# 3.4 Equipotential lines  (Page 2/4)

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## Grounding

A conductor can be fixed at zero volts by connecting it to the earth with a good conductor—a process called grounding.

Because a conductor is an equipotential, it can replace any equipotential surface. For example, in [link] a charged spherical conductor can replace the point charge, and the electric field and potential surfaces outside of it will be unchanged, confirming the contention that a spherical charge distribution is equivalent to a point charge at its center.

[link] shows the electric field and equipotential lines for two equal and opposite charges. Given the electric field lines, the equipotential lines can be drawn simply by making them perpendicular to the electric field lines. Conversely, given the equipotential lines, as in [link] (a), the electric field lines can be drawn by making them perpendicular to the equipotentials, as in [link] (b).

One of the most important cases is that of the familiar parallel conducting plates shown in [link] . Between the plates, the equipotentials are evenly spaced and parallel. The same field could be maintained by placing conducting plates at the equipotential lines at the potentials shown.

An important application of electric fields and equipotential lines involves the heart. The heart relies on electrical signals to maintain its rhythm. The movement of electrical signals causes the chambers of the heart to contract and relax. When a person has a heart attack, the movement of these electrical signals may be disturbed. An artificial pacemaker and a defibrillator can be used to initiate the rhythm of electrical signals. The equipotential lines around the heart, the thoracic region, and the axis of the heart are useful ways of monitoring the structure and functions of the heart. An electrocardiogram (ECG) measures the small electric signals being generated during the activity of the heart. More about the relationship between electric fields and the heart is discussed in Energy Stored in Capacitors .

## Phet explorations: charges and fields

Move point charges around on the playing field and then view the electric field, voltages, equipotential lines, and more. It's colorful, it's dynamic, it's free.

## Section summary

• An equipotential line is a line along which the electric potential is constant.
• An equipotential surface is a three-dimensional version of equipotential lines.
• Equipotential lines are always perpendicular to electric field lines.
• The process by which a conductor can be fixed at zero volts by connecting it to the earth with a good conductor is called grounding.

## Conceptual questions

What is an equipotential line? What is an equipotential surface?

Explain in your own words why equipotential lines and surfaces must be perpendicular to electric field lines.

Can different equipotential lines cross? Explain.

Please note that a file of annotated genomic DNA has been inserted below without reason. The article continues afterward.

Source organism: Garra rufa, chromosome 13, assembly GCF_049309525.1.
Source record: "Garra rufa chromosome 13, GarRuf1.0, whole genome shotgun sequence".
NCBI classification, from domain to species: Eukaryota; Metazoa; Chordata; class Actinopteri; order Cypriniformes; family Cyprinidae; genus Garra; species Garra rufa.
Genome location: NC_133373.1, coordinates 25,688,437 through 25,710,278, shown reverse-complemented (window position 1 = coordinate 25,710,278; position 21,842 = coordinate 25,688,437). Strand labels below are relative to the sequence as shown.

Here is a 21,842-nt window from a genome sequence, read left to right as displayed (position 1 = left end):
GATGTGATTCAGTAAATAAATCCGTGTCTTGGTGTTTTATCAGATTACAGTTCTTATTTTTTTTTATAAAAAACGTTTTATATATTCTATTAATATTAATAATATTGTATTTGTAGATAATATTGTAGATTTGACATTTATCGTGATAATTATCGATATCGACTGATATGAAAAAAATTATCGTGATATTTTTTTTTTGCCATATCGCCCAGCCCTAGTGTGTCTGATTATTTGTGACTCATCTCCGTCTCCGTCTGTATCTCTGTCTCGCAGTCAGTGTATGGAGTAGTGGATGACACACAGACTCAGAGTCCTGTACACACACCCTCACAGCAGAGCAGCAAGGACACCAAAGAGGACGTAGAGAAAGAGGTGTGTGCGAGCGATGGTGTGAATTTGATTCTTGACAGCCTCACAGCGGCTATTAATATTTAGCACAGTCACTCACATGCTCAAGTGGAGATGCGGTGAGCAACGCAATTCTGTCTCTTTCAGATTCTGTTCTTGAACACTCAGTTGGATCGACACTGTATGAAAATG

## Problems&Exercises

(a) Sketch the equipotential lines near a point charge + $q$ . Indicate the direction of increasing potential. (b) Do the same for a point charge $–3\phantom{\rule{0.25em}{0ex}}q$ .

Sketch the equipotential lines for the two equal positive charges shown in [link] . Indicate the direction of increasing potential.

[link] shows the electric field lines near two charges ${q}_{1}$ and ${q}_{2}$ , the first having a magnitude four times that of the second. Sketch the equipotential lines for these two charges, and indicate the direction of increasing potential.

Sketch the equipotential lines a long distance from the charges shown in [link] . Indicate the direction of increasing potential.

Sketch the equipotential lines in the vicinity of two opposite charges, where the negative charge is three times as great in magnitude as the positive. See [link] for a similar situation. Indicate the direction of increasing potential.

Sketch the equipotential lines in the vicinity of the negatively charged conductor in [link] . How will these equipotentials look a long distance from the object?

Sketch the equipotential lines surrounding the two conducting plates shown in [link] , given the top plate is positive and the bottom plate has an equal amount of negative charge. Be certain to indicate the distribution of charge on the plates. Is the field strongest where the plates are closest? Why should it be?

(a) Sketch the electric field lines in the vicinity of the charged insulator in [link] . Note its non-uniform charge distribution. (b) Sketch equipotential lines surrounding the insulator. Indicate the direction of increasing potential.

The naturally occurring charge on the ground on a fine day out in the open country is $\text{–1}\text{.}\text{00}\phantom{\rule{0.25em}{0ex}}{\text{nC/m}}^{2}$ . (a) What is the electric field relative to ground at a height of 3.00 m? (b) Calculate the electric potential at this height. (c) Sketch electric field and equipotential lines for this scenario.

The lesser electric ray ( Narcine bancroftii ) maintains an incredible charge on its head and a charge equal in magnitude but opposite in sign on its tail ( [link] ). (a) Sketch the equipotential lines surrounding the ray. (b) Sketch the equipotentials when the ray is near a ship with a conducting surface. (c) How could this charge distribution be of use to the ray?

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